US Representatives Debbie Dingell (D-MI) and Bob Latta (R-OH) are on a mission to show the value of autonomous vehicles (AVs) and the need to invest in the sector. Some policymakers and transportation stakeholders are skeptical about self-driving cars and autonomous technology—understandably wary of a technology that endeavors to push the limits of feasibility and to remake the face of modern transportation. Knowing this, it is imperative that AV advocates demonstrate their safety and value.
In Congress, attempts to pass a comprehensive legal framework supporting AVs have been scuttled by representatives and senators concerned about consumer safety and technological feasibility. Reps. Dingell and Latta hope to push back on these concerns through the work of the bipartisan Congressional Autonomous Vehicle Caucus, which will “educate Members and staff on autonomous vehicle technology that can improve the safety and accessibility of roadways.” Both representatives serve on the House Energy and Commerce Committee’s Consumer Protection & Commerce Subcommittee, a key committee to the development of autonomous vehicles.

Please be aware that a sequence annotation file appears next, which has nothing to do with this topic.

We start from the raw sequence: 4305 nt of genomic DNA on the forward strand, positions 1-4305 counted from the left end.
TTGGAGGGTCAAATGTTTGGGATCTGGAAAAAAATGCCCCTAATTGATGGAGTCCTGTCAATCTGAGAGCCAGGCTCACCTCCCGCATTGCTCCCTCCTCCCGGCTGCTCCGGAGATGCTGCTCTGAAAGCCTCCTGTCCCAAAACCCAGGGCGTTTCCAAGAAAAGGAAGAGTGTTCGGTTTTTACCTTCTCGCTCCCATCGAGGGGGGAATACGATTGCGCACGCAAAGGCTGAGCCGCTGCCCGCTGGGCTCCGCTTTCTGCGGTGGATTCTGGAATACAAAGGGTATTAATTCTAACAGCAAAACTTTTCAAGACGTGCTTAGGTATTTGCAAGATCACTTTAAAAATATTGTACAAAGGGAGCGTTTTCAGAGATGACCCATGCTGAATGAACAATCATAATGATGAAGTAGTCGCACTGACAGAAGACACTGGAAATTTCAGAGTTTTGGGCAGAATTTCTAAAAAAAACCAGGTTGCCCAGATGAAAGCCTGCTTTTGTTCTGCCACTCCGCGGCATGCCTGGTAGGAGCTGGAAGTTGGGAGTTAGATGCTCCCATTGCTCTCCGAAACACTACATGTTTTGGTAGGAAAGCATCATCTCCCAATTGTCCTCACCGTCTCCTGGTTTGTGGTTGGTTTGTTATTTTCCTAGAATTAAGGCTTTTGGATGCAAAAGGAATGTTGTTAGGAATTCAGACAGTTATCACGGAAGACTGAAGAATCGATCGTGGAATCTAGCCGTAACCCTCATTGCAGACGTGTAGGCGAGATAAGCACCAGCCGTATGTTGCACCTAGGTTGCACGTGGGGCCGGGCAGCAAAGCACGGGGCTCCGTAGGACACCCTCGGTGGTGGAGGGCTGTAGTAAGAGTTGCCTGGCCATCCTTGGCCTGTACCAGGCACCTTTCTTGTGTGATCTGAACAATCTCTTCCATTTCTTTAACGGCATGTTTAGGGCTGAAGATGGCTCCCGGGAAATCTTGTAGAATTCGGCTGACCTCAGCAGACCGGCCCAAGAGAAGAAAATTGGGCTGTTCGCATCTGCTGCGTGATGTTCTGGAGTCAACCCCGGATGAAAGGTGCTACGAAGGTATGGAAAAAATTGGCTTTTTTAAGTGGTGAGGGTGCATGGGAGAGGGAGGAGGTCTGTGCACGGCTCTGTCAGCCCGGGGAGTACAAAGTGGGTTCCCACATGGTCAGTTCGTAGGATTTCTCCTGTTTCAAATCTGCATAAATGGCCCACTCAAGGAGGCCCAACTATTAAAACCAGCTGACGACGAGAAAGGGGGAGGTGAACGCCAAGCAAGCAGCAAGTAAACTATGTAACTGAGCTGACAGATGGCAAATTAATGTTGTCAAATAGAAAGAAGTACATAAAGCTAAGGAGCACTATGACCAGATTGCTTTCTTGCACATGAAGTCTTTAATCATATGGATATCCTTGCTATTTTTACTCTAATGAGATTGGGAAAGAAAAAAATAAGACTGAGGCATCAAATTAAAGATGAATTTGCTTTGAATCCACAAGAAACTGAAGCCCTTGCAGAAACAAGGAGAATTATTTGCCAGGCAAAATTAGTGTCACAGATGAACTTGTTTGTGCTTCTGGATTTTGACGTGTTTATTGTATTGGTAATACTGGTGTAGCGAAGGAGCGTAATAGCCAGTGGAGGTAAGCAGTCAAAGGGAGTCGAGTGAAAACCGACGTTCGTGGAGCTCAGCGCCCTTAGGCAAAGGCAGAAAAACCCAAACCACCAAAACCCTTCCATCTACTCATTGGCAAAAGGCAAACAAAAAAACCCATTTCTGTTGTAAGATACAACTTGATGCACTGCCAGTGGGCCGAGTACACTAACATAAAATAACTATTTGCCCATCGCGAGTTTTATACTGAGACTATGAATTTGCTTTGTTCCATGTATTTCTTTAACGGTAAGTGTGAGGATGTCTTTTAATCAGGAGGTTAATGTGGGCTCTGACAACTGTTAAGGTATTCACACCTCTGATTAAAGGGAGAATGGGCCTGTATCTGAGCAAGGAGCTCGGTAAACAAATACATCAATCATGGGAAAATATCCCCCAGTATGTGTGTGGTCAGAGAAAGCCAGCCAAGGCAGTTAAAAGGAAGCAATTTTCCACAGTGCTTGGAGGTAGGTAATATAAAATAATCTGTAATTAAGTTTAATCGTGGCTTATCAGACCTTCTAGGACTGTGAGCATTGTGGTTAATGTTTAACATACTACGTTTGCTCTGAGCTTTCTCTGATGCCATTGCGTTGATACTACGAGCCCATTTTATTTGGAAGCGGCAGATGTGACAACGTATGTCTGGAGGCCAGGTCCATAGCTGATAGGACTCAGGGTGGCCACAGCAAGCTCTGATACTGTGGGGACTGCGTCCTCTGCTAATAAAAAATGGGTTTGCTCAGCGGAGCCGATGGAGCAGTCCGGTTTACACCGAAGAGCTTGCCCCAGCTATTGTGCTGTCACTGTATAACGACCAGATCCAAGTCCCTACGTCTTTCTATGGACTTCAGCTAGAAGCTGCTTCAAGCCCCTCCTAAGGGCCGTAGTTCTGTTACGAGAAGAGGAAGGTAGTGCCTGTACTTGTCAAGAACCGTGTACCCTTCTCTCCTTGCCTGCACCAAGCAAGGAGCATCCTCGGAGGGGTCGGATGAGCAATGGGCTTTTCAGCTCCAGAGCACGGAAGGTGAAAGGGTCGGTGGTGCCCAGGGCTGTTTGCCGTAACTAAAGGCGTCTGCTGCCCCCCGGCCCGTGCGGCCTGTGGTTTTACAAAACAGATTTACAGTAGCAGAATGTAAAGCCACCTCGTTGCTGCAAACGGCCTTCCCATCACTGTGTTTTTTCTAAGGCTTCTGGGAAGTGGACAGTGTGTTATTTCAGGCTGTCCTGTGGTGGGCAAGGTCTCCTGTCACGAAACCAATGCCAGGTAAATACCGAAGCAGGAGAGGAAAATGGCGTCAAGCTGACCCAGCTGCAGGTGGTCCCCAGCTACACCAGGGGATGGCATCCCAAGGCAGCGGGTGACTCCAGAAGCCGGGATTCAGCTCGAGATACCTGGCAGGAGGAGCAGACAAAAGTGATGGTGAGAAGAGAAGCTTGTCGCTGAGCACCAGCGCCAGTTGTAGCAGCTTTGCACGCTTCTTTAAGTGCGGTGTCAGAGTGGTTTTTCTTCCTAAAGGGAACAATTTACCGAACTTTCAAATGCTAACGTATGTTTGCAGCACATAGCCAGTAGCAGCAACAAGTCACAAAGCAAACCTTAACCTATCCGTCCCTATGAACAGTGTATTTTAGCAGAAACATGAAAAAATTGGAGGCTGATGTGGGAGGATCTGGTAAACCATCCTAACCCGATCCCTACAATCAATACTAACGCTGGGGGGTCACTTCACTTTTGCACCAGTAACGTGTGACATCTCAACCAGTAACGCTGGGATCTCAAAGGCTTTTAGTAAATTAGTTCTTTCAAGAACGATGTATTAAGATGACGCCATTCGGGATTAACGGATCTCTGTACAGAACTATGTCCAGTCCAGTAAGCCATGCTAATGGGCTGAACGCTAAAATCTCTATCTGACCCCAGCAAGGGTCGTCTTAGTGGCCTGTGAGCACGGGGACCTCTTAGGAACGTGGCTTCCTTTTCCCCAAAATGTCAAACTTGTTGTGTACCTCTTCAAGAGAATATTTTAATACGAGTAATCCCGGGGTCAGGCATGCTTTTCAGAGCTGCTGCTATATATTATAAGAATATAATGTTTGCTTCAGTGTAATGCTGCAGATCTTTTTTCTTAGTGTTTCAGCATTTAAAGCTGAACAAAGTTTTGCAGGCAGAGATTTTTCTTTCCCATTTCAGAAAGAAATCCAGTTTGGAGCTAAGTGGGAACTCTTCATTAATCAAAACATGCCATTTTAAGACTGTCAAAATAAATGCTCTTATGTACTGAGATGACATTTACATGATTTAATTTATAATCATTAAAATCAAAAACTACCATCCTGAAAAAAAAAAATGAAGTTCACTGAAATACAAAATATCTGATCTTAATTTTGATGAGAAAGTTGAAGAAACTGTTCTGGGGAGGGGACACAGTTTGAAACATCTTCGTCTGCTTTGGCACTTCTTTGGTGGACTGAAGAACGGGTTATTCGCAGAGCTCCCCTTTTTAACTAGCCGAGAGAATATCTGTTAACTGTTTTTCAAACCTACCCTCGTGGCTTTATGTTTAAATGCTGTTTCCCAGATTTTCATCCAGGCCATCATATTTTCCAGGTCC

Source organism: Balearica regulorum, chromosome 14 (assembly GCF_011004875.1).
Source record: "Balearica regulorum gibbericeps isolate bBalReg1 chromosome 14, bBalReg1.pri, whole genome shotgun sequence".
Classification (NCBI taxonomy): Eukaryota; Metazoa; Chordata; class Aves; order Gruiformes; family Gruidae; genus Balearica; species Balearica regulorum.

In the Caucus announcement, Rep. Dingell noted the importance of investing in AVs to bolster the nation’s manufacturing sector, saying, “If the United States is going to stay [at] the forefront of innovation, manufacturing, and safety, we must ensure our nation is engaging all stakeholders, making bold investments, and working across the aisle to get the necessary policies right to support the safe deployment of autonomous vehicles.”
AVs will also help reshape the conversation about mobility. Rep. Latta pointed out that the technology will boost accessibility, saying, “This technology will improve the lives of millions of Americans while simultaneously providing people living with disabilities and seniors increased mobility and independence.” Mark Riccobono, president of the National Federation of the Blind, agreed: “Autonomous vehicles, if properly designed, have the potential to dramatically enhance the independent mobility of blind Americans.”
Rep. Latta hopes to use the Caucus to personally show his colleagues the revolutionary power of autonomous vehicles. The congressman said he’d like to take members of Congress to the Transportation Research Center in Ohio and the Mcity Test Facility at the University of Michigan to experience AVs first hand.
By introducing members of Congress to AVs, advocates hope to identify and address their concerns surrounding safety, demonstrate the assistance provided by autonomous technology, and possibly move toward a comprehensive framework supporting autonomous vehicles.